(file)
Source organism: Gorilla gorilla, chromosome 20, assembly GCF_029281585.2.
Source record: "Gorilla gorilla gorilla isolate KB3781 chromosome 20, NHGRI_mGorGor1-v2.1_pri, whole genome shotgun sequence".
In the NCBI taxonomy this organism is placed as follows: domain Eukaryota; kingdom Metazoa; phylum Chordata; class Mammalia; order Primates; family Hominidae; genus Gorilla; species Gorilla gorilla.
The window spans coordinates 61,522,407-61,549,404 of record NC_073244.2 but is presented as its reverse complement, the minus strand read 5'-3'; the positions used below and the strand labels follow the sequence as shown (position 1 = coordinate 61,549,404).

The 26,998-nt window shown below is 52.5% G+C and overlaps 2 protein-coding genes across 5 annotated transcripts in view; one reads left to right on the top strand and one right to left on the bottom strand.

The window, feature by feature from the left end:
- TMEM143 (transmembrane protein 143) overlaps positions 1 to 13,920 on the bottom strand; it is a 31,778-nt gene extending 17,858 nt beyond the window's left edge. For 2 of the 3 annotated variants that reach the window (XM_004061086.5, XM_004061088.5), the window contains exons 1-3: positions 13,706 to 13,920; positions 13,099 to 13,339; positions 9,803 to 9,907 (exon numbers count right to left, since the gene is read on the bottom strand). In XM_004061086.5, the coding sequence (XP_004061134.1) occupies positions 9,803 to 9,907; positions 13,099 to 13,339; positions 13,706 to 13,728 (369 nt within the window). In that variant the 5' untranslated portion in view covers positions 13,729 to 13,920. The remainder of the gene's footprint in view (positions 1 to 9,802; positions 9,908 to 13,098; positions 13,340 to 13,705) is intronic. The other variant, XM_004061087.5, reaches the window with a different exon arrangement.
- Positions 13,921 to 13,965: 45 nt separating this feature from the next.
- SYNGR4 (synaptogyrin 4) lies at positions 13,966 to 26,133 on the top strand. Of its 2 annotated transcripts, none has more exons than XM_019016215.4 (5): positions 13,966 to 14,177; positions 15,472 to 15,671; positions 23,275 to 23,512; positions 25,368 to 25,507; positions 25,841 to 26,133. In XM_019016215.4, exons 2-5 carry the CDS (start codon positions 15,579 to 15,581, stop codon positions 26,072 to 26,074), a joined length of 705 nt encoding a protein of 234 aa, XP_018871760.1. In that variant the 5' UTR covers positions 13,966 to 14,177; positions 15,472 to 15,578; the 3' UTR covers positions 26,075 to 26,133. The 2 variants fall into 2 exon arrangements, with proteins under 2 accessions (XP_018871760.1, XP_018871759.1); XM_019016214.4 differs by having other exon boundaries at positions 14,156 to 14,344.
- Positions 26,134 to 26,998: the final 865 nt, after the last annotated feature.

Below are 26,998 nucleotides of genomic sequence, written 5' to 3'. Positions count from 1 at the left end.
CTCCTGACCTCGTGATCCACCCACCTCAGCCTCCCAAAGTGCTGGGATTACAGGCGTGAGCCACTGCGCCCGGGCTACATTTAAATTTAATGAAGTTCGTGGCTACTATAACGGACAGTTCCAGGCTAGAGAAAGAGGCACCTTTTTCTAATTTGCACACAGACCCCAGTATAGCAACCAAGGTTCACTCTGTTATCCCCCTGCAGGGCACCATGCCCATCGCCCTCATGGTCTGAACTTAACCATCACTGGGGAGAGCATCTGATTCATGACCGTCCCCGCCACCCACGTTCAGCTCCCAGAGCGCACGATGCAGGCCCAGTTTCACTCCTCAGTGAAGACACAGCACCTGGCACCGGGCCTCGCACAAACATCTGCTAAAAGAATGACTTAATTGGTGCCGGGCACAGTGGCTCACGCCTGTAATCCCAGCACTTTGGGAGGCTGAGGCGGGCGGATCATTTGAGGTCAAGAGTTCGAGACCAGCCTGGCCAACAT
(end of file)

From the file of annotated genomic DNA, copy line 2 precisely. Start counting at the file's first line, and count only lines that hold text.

Source record: "Gorilla gorilla gorilla isolate KB3781 chromosome 20, NHGRI_mGorGor1-v2.1_pri, whole genome shotgun sequence".